New study seems to show those who regularly eat spicy foods have a lower death rate.
Chowing down on some spicy foods may actually help you to live longer, according to a study reported in the Washington Post.
Scientists that were trying to understand why we enjoy eating hot foods that sometimes cause us such discomfort, think it may be because our bodies think they are good for us. The research is still early, but evidence points to benefits such as boosted metabolism, reducing gastric damage, and reducing the risk of cancer and heart disease.
The study was quite large, surveying the eating habits of almost 500,000 people in China from 2004-2008, and asking them to complete a questionnaire detailing their consumption of spicy foods.
After controlling the data for other death related factors, the survey found that people who consumed 1-2 servings of spicy foods per week had a 10 percent lower death rate than those who never or rarely ate spicy foods.
Participants who enjoyed spicy foods 3-7 times a week gained an even greater advantage at a 14 percent lower death rate. The data was similar for both men and women.
The study also linked the consumption of spicy foods to some specific diseases, ischemic heart and respiratory system diseases, and cancer. Those associations with those particular diseases appeared stronger on those who consume fresh chili peppers, as opposed to dried chili and sauces.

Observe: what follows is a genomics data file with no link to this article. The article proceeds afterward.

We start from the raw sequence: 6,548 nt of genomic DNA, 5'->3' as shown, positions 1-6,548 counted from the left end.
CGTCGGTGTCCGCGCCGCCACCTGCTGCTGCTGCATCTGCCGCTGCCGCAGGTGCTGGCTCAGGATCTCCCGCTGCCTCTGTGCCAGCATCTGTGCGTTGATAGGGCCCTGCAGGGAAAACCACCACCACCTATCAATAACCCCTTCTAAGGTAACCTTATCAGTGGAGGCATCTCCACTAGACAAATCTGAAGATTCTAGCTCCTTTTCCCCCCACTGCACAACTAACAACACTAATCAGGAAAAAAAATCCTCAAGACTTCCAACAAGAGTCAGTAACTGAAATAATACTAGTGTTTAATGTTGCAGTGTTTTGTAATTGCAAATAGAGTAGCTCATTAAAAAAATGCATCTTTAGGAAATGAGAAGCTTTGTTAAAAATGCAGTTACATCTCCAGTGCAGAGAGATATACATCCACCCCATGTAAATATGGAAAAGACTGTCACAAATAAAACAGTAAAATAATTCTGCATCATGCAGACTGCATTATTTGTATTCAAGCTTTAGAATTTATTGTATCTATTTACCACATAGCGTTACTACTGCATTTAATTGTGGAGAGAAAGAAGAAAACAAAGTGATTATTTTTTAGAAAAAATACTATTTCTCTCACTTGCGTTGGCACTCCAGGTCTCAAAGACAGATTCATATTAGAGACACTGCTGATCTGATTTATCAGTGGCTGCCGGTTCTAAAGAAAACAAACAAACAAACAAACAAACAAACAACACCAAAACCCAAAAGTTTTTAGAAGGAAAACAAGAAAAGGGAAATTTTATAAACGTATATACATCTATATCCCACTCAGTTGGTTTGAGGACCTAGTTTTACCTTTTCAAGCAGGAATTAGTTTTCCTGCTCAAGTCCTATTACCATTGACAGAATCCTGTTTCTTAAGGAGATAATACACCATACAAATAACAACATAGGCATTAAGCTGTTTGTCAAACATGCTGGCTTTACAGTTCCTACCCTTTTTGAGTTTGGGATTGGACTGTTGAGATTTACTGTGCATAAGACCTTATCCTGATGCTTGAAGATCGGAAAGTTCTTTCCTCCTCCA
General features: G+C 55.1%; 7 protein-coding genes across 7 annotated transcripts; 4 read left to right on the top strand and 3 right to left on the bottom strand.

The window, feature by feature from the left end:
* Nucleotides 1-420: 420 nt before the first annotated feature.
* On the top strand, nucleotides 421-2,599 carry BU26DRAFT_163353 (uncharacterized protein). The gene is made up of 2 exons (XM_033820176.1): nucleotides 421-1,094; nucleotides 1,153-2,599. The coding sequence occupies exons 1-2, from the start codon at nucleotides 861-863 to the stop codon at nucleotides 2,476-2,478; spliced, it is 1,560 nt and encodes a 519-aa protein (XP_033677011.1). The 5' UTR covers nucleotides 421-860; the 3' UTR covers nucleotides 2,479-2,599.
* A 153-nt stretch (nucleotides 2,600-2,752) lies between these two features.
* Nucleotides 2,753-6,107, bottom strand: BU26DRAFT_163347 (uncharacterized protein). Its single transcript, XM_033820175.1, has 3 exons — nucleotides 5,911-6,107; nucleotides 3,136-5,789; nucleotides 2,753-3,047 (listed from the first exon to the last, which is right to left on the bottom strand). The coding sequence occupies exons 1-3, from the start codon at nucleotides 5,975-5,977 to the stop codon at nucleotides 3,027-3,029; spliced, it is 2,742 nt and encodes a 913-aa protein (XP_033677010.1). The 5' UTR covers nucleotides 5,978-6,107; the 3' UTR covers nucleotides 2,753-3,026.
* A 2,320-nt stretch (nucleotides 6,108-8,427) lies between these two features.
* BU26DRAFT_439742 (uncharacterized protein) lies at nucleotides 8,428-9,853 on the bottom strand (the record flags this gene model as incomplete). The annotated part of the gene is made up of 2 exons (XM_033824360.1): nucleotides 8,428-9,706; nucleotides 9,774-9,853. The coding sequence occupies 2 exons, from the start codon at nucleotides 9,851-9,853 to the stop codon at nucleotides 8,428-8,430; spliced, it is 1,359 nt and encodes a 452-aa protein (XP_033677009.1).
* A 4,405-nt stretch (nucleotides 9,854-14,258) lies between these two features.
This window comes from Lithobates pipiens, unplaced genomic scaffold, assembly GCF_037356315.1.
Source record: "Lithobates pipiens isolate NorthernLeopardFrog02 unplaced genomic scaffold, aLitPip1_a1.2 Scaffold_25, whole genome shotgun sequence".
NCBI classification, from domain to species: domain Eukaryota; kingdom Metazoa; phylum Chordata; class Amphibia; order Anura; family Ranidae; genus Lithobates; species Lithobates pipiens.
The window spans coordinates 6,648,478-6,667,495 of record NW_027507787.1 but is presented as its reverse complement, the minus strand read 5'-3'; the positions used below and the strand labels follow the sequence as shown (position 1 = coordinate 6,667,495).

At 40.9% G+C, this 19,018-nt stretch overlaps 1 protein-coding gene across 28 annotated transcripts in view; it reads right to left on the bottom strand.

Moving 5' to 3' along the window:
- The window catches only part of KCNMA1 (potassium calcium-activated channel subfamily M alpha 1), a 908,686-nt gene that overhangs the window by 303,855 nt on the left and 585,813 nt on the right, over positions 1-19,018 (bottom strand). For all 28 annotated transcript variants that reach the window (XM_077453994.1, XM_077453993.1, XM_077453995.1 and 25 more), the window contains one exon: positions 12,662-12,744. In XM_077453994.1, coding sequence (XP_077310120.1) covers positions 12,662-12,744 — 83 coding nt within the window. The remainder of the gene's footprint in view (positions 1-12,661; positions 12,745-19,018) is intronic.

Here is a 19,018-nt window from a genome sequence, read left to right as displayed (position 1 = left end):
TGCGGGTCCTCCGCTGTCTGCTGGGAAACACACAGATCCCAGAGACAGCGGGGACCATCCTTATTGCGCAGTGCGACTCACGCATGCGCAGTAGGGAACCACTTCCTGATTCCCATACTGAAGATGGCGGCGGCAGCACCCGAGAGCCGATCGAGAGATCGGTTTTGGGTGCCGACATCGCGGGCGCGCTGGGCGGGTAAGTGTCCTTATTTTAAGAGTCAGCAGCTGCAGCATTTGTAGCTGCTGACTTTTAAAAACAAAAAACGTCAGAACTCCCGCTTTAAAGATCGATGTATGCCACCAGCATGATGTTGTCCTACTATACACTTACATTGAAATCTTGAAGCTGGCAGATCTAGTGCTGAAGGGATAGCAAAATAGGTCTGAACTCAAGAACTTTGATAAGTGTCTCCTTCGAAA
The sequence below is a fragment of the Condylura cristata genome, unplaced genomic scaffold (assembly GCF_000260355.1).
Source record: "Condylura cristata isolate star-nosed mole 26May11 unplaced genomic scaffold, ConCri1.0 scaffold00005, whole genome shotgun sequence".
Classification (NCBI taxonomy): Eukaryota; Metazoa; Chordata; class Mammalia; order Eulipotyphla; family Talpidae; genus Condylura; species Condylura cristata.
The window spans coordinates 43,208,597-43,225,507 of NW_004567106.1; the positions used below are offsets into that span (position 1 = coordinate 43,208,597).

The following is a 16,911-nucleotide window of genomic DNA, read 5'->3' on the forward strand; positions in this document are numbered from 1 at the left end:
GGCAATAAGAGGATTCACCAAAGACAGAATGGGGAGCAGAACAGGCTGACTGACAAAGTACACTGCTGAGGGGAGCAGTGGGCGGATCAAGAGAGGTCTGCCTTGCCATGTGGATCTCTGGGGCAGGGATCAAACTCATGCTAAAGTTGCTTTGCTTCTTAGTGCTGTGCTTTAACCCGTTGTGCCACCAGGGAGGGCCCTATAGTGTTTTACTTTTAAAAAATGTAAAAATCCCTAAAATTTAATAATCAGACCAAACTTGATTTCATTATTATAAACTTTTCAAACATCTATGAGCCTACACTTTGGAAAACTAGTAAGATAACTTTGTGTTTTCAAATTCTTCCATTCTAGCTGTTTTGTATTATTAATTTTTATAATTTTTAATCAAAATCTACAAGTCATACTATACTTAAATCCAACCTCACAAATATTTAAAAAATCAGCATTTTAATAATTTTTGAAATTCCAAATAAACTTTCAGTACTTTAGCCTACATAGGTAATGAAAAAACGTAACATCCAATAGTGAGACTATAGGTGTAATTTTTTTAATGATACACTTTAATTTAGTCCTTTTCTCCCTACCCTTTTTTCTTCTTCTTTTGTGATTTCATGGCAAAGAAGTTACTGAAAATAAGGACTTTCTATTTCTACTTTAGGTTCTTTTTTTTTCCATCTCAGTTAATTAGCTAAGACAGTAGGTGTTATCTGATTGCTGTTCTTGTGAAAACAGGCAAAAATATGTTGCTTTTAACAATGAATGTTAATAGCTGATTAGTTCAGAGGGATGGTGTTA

The researchers suggest that the reason could be the molecules of capsaicin, which bind to the pain receptors on the tongue, making them feel as if they were burning. Capsaicin has been reported as beneficial with regards to anti-obesity, antioxidant, anti-inflammatory, anti-cancer, and anti-hypertensive effects.
The researchers also noted that spices may contribute to longevity by containing an anti-microbial, that reacts with bacteria in the gut.
They also warned it was too early to make any definitive statements about the consumption of spicy foods, and they stopped short of recommending that people should eat more spices.
Their report likely will cause the discussion over eating spicy foods to heat up.